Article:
More than fifty years ago, New Orleans was a melting pot filled with numerous cultures, a wide variety of races, and differing religions. However, aside from all of the differences that made New Orleans so unique, everyone had one thing in common. The one thing in common was their love for music. Like Aaron Neville, an American vocalist, once said, “In New Orleans, music is part of the culture. You’re raised with it, from the cradle to the grave, and all in-between.
One major figure that set the stage for Jazz music in the twentieth century was Charles “Buddy” Bolden. Charles was born on September 6, 1877 in New Orleans, Louisiana. Growing up, Charles suffered the loss of his father to pneumonia at the age of six but it is said that this only made his family closer. Bolden began to play the coronet when he was merely a teenager and joined a small band led by Charlie Galloway. It wasn’t long until he left the band to start something of his own.
According to Blackpast.org, “No one in the band could read sheet music so all compositions played were either copied from other bands or created on the spot, helping to generate the spontaneous improvisation that would become a hallmark of jazz.” Although the term jazz wasn’t popular during this time, it soon came to be. Needless to say, Charles Bolden already had the talent, and the love for jazz deep in his soul.
No known recording of Charles Bolden’s music has survived.
However, he did numerous covers which displayed his talent just as well. One of the numbers that Charles and his band played was “Careless Love.” At the one minute and forty-five second mark of this song, there is strictly an instrumental part where you can easily hear a coronet being played just as Charles Bolden would do. You can also hear other instruments such as a piano, a saxophone, a clarinet, and trombones all of which were other parts of Charles Bolden’s band. A link to this piece will be at the end of this paper for the readers to listen to. Another song, “My Bucket’s Got a Hole in It” was another piece that was associated with Charles and his band. At the beginning of the song, you clearly get a blue’s music feel along with a jazzy feel due to the instruments being played. The first minute and a half of this song is filled with horns such as coronets and trombones, drums, saxophones and clarinets. Charles Bolden had the tendency to use ragtime and blues in his music and this piece did as well.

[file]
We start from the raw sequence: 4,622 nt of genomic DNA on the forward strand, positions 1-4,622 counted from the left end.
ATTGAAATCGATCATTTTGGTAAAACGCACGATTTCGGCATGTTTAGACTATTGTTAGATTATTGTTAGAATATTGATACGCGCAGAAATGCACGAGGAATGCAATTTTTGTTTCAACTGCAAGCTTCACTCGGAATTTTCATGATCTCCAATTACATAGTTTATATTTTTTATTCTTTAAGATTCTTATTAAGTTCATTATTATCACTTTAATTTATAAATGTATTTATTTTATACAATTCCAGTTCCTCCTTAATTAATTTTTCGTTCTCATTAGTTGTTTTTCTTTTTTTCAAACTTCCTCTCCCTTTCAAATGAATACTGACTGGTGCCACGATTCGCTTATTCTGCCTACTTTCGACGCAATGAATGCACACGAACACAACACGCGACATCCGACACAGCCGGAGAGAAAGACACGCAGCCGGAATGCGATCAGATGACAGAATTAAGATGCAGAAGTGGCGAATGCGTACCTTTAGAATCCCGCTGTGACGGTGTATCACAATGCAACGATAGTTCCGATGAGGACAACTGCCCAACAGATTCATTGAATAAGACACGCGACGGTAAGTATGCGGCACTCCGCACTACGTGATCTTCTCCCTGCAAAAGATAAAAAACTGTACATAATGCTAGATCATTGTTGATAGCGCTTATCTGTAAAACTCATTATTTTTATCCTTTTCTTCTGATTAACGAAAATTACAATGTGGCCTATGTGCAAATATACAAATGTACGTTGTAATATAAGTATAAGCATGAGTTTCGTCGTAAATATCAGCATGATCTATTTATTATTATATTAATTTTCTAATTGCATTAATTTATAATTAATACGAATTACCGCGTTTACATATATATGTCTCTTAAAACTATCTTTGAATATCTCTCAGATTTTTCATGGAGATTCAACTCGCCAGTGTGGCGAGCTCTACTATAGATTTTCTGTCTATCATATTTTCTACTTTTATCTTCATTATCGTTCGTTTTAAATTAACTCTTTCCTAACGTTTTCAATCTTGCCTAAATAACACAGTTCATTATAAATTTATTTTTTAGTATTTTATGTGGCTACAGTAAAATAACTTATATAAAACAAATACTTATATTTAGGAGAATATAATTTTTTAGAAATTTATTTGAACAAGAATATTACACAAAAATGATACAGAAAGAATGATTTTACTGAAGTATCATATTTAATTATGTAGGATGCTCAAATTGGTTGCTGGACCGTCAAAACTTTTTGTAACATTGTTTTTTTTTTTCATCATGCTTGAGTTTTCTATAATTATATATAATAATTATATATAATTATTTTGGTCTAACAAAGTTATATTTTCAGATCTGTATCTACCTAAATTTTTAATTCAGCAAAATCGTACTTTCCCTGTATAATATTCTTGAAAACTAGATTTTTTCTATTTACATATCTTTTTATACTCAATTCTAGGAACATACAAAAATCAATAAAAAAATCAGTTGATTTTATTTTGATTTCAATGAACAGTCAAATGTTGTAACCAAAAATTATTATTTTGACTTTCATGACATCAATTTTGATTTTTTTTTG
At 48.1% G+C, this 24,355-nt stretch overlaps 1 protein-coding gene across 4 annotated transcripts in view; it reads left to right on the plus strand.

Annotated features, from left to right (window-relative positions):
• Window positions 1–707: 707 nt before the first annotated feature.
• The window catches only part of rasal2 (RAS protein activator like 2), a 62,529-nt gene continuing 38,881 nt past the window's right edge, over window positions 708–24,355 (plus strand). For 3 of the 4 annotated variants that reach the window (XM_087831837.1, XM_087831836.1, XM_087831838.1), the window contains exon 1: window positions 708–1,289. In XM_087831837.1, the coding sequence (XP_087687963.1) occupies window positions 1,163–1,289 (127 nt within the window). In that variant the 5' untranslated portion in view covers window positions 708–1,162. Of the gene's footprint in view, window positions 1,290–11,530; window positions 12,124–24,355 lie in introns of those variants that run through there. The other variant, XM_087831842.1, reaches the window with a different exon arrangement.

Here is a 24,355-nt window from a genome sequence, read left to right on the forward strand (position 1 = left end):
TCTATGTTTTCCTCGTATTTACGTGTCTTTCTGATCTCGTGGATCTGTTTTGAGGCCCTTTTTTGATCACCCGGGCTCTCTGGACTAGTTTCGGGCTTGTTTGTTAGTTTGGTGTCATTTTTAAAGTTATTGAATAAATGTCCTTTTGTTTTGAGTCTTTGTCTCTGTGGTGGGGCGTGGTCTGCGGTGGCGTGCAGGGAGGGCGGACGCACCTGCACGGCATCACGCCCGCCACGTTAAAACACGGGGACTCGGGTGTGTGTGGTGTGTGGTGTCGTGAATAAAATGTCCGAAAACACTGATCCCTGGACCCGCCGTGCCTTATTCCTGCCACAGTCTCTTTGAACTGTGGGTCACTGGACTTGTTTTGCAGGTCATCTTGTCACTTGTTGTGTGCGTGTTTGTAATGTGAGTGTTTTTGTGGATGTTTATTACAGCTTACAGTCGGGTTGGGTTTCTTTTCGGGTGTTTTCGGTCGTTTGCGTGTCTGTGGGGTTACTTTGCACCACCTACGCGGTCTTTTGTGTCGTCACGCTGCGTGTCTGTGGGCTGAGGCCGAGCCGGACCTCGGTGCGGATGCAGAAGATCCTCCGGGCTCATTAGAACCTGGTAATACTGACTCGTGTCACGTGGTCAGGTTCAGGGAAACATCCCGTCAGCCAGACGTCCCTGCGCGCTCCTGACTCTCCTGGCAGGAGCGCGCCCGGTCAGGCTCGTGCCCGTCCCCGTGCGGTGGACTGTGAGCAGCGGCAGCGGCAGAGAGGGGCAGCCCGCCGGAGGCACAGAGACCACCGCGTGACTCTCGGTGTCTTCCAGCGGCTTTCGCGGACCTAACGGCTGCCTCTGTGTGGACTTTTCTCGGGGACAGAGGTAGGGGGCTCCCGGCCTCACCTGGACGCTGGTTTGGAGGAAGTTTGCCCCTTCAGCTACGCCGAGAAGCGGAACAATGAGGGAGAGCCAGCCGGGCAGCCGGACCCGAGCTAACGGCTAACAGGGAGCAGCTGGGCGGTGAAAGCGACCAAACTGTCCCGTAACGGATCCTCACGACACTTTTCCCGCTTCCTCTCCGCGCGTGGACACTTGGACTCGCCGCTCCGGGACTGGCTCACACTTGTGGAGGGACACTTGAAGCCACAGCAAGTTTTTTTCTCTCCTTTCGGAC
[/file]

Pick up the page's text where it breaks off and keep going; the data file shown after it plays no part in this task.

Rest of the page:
While Charles Bolden left such an unforgettable impact on Jazz music , his ending to his career was one that caused him to never pick up an instrument again. Afflicted with schizophrenia and alcoholism, Charles Bolden had to spend the last twenty-four years of his life in an insane asylum in Jackson, Louisiana. He was later buried in a cemetery in New Orleans.
Regardless of Bolden’s sorrowful ending to his music career, Charles left a forever-lasting impact on jazz music. His ability to improvise, the brilliance of his tone, the power of his coronet, his perfect blend of ragtime and blues, and much more are what musicians nowadays strive for. He was the inspiration for other jazz artists such as Joe King Oliver, Edward Ory, and Sidney Bechet who were very successful as well. However, there will only be one “King” of jazz, and that is Charles “Buddy” Bolden.